The ATO and Defence Department came up with the idea of employees working longer hours while consulting with them in the lead-up to bargaining, according to the Canberra Times.
Geoscience Australia is also reported to have brought up longer hours during bargaining.
For ATO workers, an extra nine minutes per day would take the average working week from 36 hours and 45 minutes to 37.5 hours, which works out as an extra 39 hours per year.
The Australian Services Union, which represents ATO staff, told the Times that adding the extra minutes would be like taking away a week of annual leave.
“It’s like asking people to work another five and a third days a year,” said ASU tax branch secretary Jeff Lapidos.
He predicted industrial action.
An ATO spokeswoman said the agency would negotiate in good faith with the unions involved and individual employee representatives.
Professionals Australia executive officer Dave Smith told the Times that the Defence Department had consulted on changing working hours from 37.5 hours a week to 38 hours and had floated the idea of taking away
Christmas leave, which is currently paid but not counted as annual leave.
Staff would either have to work through that period or take annual leave.
He said the combined measures would create an average of an extra nine or 10 minutes of work per day.
Kieren Turner, a consultant for industrial and employment relations firm Adelhelm & Associates, told HC that Australian employers have had a greater focus on reducing costs in the past few years as they tried to come to grips with the country’s economic state.
He said Australia was in a better position than many countries during the global financial crisis because of the mining boom, but that credit was starting to run out.
In some cases, employers made employment agreements that included clauses like having an all-up rate of pay which included a certain amount of hours of overtime each week.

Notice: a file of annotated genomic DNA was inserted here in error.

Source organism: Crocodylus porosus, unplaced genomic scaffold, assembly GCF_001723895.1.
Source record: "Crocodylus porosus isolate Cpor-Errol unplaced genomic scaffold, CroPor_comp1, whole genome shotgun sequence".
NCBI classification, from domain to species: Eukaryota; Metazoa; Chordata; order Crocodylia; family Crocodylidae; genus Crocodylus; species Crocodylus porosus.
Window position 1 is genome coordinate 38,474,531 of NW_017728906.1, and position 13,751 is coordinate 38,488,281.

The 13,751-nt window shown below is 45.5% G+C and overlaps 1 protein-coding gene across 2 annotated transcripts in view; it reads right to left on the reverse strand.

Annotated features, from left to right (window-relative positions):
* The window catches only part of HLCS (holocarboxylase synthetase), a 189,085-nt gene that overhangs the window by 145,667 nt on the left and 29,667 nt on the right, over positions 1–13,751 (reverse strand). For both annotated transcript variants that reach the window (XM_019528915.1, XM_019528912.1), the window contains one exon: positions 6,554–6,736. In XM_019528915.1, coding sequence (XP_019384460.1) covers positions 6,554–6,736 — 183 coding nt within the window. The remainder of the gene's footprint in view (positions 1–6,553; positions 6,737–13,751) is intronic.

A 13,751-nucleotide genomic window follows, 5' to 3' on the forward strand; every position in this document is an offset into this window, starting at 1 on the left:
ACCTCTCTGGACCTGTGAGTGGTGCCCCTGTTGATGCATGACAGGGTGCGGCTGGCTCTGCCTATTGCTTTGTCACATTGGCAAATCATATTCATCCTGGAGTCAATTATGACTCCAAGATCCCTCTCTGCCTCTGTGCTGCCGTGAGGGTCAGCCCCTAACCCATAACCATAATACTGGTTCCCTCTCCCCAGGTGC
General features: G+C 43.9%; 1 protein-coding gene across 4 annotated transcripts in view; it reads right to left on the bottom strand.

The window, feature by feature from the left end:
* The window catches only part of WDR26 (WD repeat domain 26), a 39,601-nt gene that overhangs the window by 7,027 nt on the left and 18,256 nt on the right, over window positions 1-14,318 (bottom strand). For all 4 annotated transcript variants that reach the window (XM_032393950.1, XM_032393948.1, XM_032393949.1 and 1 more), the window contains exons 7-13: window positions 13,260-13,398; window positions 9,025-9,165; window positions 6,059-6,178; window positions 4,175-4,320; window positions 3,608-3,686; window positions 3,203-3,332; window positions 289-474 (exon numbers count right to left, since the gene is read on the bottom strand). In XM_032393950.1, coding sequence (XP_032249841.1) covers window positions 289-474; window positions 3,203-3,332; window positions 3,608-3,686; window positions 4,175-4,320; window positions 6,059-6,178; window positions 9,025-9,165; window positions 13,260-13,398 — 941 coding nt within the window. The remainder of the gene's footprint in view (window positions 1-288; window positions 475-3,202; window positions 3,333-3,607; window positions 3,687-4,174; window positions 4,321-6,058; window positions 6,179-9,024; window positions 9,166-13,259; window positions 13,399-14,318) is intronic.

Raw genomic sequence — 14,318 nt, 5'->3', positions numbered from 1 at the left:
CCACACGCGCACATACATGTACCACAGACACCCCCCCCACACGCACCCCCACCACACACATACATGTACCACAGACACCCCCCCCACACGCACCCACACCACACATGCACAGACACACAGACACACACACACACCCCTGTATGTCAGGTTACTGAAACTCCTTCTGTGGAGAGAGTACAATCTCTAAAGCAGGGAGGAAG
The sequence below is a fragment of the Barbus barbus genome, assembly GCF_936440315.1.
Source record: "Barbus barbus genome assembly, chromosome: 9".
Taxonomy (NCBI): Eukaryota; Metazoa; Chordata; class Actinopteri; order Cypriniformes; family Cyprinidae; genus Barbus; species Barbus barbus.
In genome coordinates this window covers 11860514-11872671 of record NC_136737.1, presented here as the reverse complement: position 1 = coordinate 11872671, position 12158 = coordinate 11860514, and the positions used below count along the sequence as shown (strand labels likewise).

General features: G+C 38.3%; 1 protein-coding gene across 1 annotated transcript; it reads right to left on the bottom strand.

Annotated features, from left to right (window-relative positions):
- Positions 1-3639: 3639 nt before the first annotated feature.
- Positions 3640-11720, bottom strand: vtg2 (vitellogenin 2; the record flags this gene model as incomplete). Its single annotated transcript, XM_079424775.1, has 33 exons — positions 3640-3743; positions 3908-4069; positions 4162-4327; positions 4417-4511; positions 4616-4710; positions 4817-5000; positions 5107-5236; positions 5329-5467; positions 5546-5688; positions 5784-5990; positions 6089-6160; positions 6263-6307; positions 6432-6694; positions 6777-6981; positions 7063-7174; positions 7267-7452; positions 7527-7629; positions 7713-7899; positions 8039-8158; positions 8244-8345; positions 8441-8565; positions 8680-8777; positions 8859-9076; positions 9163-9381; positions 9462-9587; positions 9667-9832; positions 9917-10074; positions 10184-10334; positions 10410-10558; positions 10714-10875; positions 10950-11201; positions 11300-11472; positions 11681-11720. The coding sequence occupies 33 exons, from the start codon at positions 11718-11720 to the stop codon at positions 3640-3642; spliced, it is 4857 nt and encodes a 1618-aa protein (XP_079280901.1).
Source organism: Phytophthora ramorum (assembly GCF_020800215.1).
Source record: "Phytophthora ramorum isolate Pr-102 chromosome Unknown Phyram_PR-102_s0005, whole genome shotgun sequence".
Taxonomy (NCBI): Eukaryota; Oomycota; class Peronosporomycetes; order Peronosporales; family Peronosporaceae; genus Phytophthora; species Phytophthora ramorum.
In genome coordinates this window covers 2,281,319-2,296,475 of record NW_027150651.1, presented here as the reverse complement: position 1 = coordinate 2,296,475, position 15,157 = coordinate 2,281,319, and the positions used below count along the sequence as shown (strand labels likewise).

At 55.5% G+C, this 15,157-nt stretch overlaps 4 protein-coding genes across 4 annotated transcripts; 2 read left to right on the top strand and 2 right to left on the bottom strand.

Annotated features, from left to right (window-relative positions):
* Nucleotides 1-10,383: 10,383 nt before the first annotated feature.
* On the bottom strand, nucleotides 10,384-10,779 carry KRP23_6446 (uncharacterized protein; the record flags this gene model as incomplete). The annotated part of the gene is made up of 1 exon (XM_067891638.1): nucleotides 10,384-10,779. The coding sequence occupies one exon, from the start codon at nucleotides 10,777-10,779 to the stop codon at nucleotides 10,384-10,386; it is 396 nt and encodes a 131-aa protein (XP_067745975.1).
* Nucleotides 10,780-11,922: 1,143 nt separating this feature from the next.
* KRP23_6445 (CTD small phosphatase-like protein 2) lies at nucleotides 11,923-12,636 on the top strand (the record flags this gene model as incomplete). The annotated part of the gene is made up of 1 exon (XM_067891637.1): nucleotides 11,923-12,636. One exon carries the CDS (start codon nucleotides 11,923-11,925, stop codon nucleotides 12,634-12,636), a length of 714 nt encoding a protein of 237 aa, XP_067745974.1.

“The clause was put into the agreement with the presumption that they would always have the high requirements or productivity. Productivity has now dropped off and the employer is saying, ‘You don’t need to work the overtime, let’s revisit the all-up rate of pay’. The problem is that the employees have become used to a certain living standard and they don’t want to reduce that.”
He said that in the public sector, there was a requirement both on a state and federal level for pay increases to be justified by efficiency gains.
Turner said that while something like an extra nine minutes of work per day might not prompt industrial action on its own, it was more likely to be driven by a culmination of issues. Industrial action may also take a less traditional form.
"In the past there may have been stoppages for one or two days, but now there is more of a tendency in the private sector for work bans and limitations and that I expect the public sector would be similar in this trend as people are concerned about job security due to the redundancy process that has now started."
Workers at the Australian Tax Office may be expected to work until 5pm instead of 4.51pm as the official bargaining on agreements begins today.